The vasodilatory mechanism of nitric oxide and hydrogen sulfide in the human mesenteric artery in patients with colorectal cancer

  • Authors:
    • Awat Y. Hassan
    • Ismail M. Maulood
    • Abbas Salihi
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  • Published online on: January 15, 2021
  • Article Number: 214
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Recent studies have focused on the role of gasotransmitters in cancer progression and prevention. Therefore, the current study was designed to explore the vasodilator activity of NO and H2S in the human mesenteric arteries of patients with colorectal cancer (CRC) via the activation of K+ channels. A total of two sets of experiments were established for the current investigation. Blood samples from patients with CRC were obtained to detect serum levels of endocan and malondialdehyde (MDA). The role of K+ channels in mediating the vasodilation of the human mesenteric artery in response to sodium nitroprusside (SNP) and sodium disulfide (Na2S) was assessed. The level of serum endocan was indicated to be decreased in patients with CRC compared with healthy individuals, while the level of serum MDA remained unaltered between groups. The arterial rings pre‑contracted with norepinephrine were first relaxed by the cumulative addition of increasing concentrations of either SNP (30 nM‑30 µM) or (1‑6 mM). Maximal relaxation rates were then calculated at 15 min intervals for 60 min. Pre‑incubation of arterial rings for 20 min with individual K+ channel blockers was indicated to significantly reduce SNP‑ and Na2S‑induced relaxation at different time points. Pre‑treatment of L‑nitro‑arginine methyl ester did not alter vasodilation that was induced by Na2S. Furthermore, vasodilation of the CRC mesenteric artery was not altered by the synergistic application of SNP and Na2S, while pre‑incubation of arterial rings with D,L‑propargylglycine significantly enhanced vasodilation induced by SNP. These results indicated that endothelial dysfunction and oxidative stress do not serve roles in the pathogenesis of CRC. The dilatory mechanisms of NO and H2S in mesenteric arteries of patients with CRC were K+ channel‑ and time‑dependent, and the activity of cystathionine γ‑lyase enzyme inhibited the ability of exogenous NO in vasodilation processes.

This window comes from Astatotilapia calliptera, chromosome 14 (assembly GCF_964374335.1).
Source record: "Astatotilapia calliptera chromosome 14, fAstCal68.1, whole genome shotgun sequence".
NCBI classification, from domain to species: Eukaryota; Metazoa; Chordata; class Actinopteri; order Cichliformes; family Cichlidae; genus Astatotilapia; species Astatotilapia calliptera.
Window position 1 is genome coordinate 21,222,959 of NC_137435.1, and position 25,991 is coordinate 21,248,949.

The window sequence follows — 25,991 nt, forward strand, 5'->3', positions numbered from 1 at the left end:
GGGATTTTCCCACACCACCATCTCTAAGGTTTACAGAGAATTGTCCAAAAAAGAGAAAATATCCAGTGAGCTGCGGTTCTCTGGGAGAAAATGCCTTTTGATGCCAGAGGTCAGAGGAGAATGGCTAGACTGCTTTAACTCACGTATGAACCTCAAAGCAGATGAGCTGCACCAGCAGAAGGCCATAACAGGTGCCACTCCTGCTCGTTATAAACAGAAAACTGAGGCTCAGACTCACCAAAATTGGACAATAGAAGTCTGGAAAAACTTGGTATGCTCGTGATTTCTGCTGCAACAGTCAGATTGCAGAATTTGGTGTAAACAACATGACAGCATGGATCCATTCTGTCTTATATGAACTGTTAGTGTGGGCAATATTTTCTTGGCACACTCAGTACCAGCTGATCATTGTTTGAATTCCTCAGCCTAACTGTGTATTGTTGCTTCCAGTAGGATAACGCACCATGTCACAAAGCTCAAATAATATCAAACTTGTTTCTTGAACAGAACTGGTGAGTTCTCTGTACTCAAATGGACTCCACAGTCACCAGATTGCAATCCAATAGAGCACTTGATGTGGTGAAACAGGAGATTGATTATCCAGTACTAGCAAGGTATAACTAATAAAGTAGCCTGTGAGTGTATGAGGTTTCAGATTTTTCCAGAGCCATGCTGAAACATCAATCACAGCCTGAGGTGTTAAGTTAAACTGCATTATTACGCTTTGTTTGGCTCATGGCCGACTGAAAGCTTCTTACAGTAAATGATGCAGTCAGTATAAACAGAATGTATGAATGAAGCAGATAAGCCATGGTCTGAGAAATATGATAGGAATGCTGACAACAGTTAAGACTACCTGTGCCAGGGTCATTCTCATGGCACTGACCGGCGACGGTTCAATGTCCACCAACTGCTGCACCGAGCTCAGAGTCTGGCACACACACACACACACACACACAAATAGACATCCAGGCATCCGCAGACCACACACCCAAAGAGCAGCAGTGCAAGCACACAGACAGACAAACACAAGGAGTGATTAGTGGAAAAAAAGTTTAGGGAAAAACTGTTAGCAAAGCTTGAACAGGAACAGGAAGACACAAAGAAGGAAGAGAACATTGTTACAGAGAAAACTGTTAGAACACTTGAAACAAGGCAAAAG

Globally, colorectal cancer (CRC) is the third most frequently detected neoplasm and the second leading cause of cancer-associated mortality, with >1.8 million new CRC cases and 881,000 deaths being reported globally in 2018, with ~1 death per 10 confirmed cases (1,2). While the incidence of CRC in Middle Eastern countries is low (3), there is a higher annual incidence rate of CRC in the Kurdistan region of Iraq with an estimated ~38-61.7 cases/100,000 people from 2006 to 2014. CRC is the fourth most widespread cancer in males and females residing in this province, causing ~8.6% mortality of the total annual fatalities in this region (4). There is strong evidence that CRC is the most common type of adenocarcinoma in this region (5).

Commonly endogenous gasotransmitters that are used are NO, CO and H2S (6). These small molecules of gas, which have limited concentrations and particular functions, are endogenously and enzymatically generated (7). NO is produced from L-arginine by NO synthase (8,9), while H2S is synthesized from L-cysteine by both cystathionine β-synthase and cystathionine γ-lyase (CSE), or mercaptopyruvate sulfurtransferase (10,11). The aforementioned gaseous molecules modulate different biological pathways and functions such as SMC relaxation, at physiologically relevant concentrations (6) by opening a number of membrane ion channels (12). NO is an essential regulator of angiogenesis (13) and vasorelaxation via the activation of guanylate cyclase and the production of cyclic guanidine monophosphate (cGMP) (14). cGMP increases endothelial Ca+2 concentration and contributes to the opening of localized Ca+2-dependent K+ channels (KCa) (15). In contrast, H2S exerts its effects on vasodilation (16) and angiogenesis (17) via the direct activation of KATP channels (18).

NO and H2S also act synergistically or antagonistically to stimulate their downstream pathways, ranging from biosynthesis to their signaling cascade within target cells (19). NO and H2S are mutually dependent on regulating vasodilation, angiogenesis (20) and endothelial homeostasis (21). The role of these gases in cancer remains unclear, as both exhibit tumor promotion and anti-tumor properties (22). Furthermore, NO and H2S have been indicated to modulate a variety of cancer cell functions, including proliferation, invasion, metastasis and tumor angiogenesis (23). Additionally, the enzymes responsible for NO and H2S production are upregulated in CRC cells and endogenously produce low-to-mid concentrations of H2S or NO to support cell proliferation, while exogenous delivery of H2S or NO suppresses the division of colon cancer cells (24).